On Fri, Apr 20, 2018 at 6:32 PM, Paul Moore <p.f.mo...@gmail.com> wrote:
>> def read_document(file):
>>     doc = ""
>>     while (token := file.get_next_token()) != "END":
>>         doc += token
>>     return doc
>> The loop condition is "while the token is not END", or "while
>> get_next_token() doesn't return END", depending on your point of view.
>> Is it "more readable" to put that condition into the while header, or
>> to use an infinite loop and a break statement, or to duplicate a line
>> of code before the loop and at the bottom of the loop? Which one best
>> expresses the programmer's intention?
> The version that captures the value and tests it. I agree completely
> here. But we do have other options:
> def read_document(file):
>     doc = ""
>     for token in token_stream(file, terminator="END"):
>         doc += token
>     return doc
> (This point about rewriting to use for and an iterator applies to
> Chris Barker's fp.readline() example as well).
> Sure, token_stream might need a loop-and-a-half internally[1]. But
> from the user's point of view that's "low level" code, so not so
> important (ultimately, this is all about abstracting intent). And
> people maybe aren't used to writing "helper" iterators quite this
> freely, but that's a matter of education. So agreed - assignment
> expressions help with loop-and-a-half constructs. But we have other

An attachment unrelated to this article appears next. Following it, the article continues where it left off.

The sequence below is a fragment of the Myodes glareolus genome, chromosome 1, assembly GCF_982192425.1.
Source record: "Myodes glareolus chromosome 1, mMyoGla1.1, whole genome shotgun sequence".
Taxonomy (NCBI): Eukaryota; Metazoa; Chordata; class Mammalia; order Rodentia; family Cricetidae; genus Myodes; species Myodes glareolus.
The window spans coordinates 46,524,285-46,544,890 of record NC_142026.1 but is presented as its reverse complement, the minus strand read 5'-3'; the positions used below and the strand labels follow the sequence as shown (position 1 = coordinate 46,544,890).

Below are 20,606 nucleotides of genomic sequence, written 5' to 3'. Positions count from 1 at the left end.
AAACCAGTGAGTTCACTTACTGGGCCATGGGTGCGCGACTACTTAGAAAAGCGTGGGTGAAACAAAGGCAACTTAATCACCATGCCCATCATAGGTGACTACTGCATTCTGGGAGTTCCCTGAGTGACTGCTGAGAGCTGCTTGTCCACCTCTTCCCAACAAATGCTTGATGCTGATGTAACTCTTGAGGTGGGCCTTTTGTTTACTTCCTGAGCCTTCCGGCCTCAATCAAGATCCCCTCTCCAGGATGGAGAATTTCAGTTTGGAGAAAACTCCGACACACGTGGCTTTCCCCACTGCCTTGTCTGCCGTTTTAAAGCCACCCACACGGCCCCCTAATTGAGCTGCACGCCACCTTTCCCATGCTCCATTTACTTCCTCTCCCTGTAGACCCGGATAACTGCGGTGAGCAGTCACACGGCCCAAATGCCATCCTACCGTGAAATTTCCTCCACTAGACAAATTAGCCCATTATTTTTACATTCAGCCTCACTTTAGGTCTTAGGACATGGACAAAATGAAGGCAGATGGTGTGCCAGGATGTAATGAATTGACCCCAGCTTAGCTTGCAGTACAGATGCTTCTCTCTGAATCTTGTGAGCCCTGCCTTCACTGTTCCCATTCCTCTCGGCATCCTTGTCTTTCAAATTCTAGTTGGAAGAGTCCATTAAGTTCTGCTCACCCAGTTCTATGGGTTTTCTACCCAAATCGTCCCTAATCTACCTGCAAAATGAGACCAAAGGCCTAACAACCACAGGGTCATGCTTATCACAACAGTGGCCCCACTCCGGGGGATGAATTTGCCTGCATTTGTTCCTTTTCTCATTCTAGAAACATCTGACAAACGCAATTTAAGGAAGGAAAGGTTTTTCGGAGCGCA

> ways of dealing with them, so that's a relatively manageable
> situation.
> It's *still* all about cost-benefit trade-offs, with no clear winner
> (in my view).

You can always add another level of indirection. Always. Pushing
something off into another function is helpful ONLY if you can
usefully name that function, such that anyone who's reading the
calling code can ignore the function and know everything they need to
know about it. Otherwise, all you've done is force them to look
elsewhere for the code. A bunch of single-use helper functions does
not generally improve a module.

> [1] Although actually not - in *this* case, iter(file.get_next_token,
> 'END') is exactly what you need. But I concede that it's possible to
> demonstrate examples where that isn't the case.

The easiest way is to pick any comparison other than equality. If you
want "is" / "is not", or if there are several termination conditions
(so the check is "in {x, y, z}"), iter() can't help you.

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